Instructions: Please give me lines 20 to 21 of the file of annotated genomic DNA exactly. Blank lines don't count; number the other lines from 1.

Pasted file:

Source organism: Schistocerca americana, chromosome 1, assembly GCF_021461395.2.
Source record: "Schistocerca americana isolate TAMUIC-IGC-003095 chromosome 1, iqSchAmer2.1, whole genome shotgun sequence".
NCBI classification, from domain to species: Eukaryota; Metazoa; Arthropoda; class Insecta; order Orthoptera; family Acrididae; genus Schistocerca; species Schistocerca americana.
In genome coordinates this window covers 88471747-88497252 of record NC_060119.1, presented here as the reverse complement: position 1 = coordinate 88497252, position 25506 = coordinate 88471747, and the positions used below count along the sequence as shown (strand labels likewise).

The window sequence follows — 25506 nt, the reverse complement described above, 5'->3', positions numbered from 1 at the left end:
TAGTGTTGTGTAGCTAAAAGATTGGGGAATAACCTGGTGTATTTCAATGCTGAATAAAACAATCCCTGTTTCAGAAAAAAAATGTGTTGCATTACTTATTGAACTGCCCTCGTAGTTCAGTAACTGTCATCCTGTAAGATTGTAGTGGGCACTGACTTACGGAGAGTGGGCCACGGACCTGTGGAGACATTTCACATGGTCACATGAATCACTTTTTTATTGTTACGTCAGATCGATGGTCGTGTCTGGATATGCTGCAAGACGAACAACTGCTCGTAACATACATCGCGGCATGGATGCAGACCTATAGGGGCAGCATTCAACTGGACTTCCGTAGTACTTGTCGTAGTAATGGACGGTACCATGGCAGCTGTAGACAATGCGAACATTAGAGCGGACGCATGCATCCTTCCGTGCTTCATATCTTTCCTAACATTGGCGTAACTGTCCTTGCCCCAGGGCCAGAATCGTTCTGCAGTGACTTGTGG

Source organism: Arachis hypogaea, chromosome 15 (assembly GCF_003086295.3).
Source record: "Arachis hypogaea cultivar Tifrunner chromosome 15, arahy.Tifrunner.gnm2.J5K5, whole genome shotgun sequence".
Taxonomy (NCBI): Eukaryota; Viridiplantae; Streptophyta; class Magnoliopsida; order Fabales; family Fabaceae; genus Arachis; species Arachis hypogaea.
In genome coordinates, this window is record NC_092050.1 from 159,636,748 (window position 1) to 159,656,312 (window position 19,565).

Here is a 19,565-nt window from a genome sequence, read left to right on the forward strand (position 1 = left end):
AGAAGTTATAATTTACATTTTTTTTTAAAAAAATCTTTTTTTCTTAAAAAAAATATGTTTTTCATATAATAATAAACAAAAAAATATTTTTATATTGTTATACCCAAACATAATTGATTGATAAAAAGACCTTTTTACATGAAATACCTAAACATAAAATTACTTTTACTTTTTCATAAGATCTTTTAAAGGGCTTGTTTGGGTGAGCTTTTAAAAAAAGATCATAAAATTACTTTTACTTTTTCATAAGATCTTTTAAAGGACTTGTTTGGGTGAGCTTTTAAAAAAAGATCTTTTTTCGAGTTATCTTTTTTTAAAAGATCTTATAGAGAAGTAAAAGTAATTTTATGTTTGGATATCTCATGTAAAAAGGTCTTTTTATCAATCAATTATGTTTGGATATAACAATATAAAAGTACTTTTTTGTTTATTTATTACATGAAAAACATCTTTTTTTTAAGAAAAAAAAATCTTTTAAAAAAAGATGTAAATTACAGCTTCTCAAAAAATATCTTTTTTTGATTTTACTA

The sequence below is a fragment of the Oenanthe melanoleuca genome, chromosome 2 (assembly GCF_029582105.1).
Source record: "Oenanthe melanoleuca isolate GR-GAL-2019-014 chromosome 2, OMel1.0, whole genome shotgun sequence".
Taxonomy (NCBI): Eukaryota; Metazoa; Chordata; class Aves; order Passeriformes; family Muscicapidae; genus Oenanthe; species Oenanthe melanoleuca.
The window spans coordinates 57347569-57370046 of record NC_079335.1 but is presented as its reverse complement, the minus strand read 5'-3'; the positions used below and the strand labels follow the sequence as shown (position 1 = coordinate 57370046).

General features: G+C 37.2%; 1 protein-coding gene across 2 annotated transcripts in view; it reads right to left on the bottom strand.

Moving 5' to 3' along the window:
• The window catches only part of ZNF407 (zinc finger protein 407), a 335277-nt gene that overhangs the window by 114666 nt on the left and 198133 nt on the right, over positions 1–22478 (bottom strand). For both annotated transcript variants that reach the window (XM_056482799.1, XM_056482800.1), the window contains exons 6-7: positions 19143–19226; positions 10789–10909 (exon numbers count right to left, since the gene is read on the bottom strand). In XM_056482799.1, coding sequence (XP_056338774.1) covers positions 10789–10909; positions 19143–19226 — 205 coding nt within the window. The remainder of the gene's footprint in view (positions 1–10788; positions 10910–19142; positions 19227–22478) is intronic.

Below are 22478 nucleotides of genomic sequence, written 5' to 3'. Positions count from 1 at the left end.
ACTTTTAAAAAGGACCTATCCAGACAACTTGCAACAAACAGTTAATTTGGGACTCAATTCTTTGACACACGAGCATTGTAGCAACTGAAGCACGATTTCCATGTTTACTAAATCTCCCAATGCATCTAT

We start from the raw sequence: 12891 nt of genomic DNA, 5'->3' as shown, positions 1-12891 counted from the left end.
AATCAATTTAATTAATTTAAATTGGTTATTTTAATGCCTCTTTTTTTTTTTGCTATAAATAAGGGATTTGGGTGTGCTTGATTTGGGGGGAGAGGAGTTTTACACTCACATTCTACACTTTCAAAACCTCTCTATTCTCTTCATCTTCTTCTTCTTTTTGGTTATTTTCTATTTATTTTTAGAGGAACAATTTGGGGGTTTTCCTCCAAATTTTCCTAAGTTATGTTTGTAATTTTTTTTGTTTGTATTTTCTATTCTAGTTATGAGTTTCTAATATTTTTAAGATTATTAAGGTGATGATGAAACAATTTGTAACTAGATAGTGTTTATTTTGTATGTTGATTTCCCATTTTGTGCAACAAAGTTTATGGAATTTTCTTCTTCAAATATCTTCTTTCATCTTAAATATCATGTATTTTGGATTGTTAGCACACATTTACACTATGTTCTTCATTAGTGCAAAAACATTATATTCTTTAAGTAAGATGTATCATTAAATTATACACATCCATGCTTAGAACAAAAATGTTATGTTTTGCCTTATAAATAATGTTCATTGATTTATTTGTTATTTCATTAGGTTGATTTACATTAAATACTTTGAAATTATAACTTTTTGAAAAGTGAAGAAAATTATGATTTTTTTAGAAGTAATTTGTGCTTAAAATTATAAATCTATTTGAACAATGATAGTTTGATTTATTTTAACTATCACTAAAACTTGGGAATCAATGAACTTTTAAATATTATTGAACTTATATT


Below are 22478 nucleotides of genomic sequence, written 5' to 3'. Positions count from 1 at the left end.
ACTTTTAAAAAGGACCTATCCAGACAACTTGCAACAAACAGTTAATTTGGGACTCAATTCTTTGACACACGAGCATTGTAGCAACTGAAGCACGATTTCCATGTTTACTAAATCTCCCAATGCATCTAT